How and why we reported this story
“Our government should not have anything to hide when it comes to the most serious thing that the government does, which is kill a human being,” Ritchie Eppink, the ACLU of Idaho’s legal director, told me last May while I was working as a freelance writer for the Idaho Capital Sun.
Eppink was just off a legal victory over the Idaho Department of Correction while representing University of Idaho law professor Aliza Cover, who sought information about the death penalty under the state’s public records act. Idaho’s highest court sided with them, and IDOC’s refusal cost taxpayers more than $170,000.
The documents that prison officials were finally forced to release revealed a history of intentionally opaque actions to prevent the public from knowing the costs and sources of the state’s lethal injection drugs. Experts on the subject told me IDOC’s records produced even more questions than answers, and I pitched this project to an investigative journalism outfit for freelance grant funding.
By the time the The Gumshoe Group journalism initiative made its decision, I’d already accepted a position as an investigative reporter with the Idaho Statesman and could no longer accept the funds to seek even more public records. They scoffed, said the project was too important to skip, and lent their support anyway.
This investigation is the result of a unique journalistic partnership in pursuit of those answers, once again wielding the state’s requirement of public transparency from its government. The Statesman and Capital Sun teamed up to pull together materials released in the Cover lawsuit, and our own subsequent records requests, to document how the state chooses to operate in the name of Idahoans, for what a spokesperson for Gov. Brad Little called his “most solemn of responsibilities” — ending a human life.
— Kevin Fixler, Idaho Statesman investigative reporter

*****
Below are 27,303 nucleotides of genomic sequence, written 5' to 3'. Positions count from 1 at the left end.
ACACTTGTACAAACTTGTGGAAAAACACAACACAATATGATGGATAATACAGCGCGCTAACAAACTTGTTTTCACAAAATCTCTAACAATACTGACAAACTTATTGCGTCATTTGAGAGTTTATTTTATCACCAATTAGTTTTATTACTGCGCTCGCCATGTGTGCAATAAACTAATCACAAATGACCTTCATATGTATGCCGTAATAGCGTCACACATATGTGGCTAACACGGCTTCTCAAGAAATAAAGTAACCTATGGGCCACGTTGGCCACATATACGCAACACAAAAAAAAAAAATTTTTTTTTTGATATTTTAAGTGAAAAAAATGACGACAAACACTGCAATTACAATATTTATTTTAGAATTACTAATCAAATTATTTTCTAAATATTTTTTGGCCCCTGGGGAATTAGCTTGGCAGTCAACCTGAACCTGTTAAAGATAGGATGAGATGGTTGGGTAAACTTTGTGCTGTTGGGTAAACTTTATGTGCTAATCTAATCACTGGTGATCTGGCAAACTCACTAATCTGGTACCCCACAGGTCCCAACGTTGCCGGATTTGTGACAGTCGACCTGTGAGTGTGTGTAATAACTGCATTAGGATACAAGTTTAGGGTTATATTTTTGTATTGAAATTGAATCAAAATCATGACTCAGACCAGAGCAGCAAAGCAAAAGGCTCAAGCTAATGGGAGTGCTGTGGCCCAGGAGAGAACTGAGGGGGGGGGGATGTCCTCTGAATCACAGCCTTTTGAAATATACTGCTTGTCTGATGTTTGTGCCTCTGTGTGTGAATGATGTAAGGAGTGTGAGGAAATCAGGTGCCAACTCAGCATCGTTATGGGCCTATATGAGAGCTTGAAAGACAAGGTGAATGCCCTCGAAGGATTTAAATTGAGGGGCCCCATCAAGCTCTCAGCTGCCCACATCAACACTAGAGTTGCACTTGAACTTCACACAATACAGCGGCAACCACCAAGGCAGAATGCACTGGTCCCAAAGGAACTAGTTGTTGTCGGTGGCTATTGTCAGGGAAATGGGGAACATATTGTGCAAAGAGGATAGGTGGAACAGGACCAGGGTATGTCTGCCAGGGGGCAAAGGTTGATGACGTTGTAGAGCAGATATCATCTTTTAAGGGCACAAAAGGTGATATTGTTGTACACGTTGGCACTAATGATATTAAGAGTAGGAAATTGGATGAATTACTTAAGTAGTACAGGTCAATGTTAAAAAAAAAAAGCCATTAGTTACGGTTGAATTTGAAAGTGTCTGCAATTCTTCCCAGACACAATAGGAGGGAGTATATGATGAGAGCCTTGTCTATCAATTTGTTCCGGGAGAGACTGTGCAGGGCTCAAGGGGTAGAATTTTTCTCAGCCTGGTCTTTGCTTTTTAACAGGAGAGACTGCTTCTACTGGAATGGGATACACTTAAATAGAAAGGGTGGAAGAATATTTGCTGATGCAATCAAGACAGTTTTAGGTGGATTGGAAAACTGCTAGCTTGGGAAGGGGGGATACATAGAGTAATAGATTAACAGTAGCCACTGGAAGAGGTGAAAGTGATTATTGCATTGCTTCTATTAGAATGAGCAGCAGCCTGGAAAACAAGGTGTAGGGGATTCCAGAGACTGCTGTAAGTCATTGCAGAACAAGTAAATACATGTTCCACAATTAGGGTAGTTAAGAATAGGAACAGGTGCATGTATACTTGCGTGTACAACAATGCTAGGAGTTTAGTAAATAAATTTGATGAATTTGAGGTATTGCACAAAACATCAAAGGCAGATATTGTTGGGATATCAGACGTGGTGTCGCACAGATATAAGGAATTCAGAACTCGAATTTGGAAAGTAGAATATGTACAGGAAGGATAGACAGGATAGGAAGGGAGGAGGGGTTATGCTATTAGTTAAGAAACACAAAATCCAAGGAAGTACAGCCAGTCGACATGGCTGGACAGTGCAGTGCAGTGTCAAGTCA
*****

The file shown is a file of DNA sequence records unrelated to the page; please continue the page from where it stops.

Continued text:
‘So little transparency’ on executions nationwide
The recent obstacles to obtaining the drugs needed to fulfill death sentences have driven states further into secrecy, said Robert Dunham, executive director of the Death Penalty Information Center. The Washington, D.C.-based nonprofit takes no formal stance on capital punishment, but it has been criticized by some death penalty proponents as supportive of anti-death penalty positions.
“This is part of a larger issue when it comes to executions in the United States: There is so little transparency,” Dunham said by phone. “But there should be transparency at each stage. If a policy can’t be carried out in the light of day, then you have to question the policy.”
However, defenders of the policies in question argue that confidentiality is necessary to ensure the state can obtain the drugs needed to follow through on Idaho statute. Lethal injection is Idaho’s only permissible means of capital punishment.
“This is a debate not limited to Idaho,” Jeff Ray, IDOC’s spokesperson, said last year by email. “Across the country and in Idaho, capital punishment opponents have used protests and other means to discourage chemical suppliers from assisting states with carrying out executions. Capital punishment remains the law in Idaho.”
In the process, IDOC has established itself among the group of state prison systems that have tried to prevent release of their past and future execution practices, according to documents obtained through public records requests and court orders, as well as the department’s evolving disclosure policies.
The recently released trove of records shows that IDOC pursued covert tactics to obtain lethal injection drugs from a compounding pharmacy in Salt Lake City in 2011, and another in Tacoma, Washington, in 2012. The chemicals — at that time from sources not known to the public — were then used over a seven-month span in the arms of death row inmates in Idaho’s last two executions: Rhoades, 54, a convicted triple-murderer, in November 2011; and Leavitt, 53, also convicted of murder, in June 2012.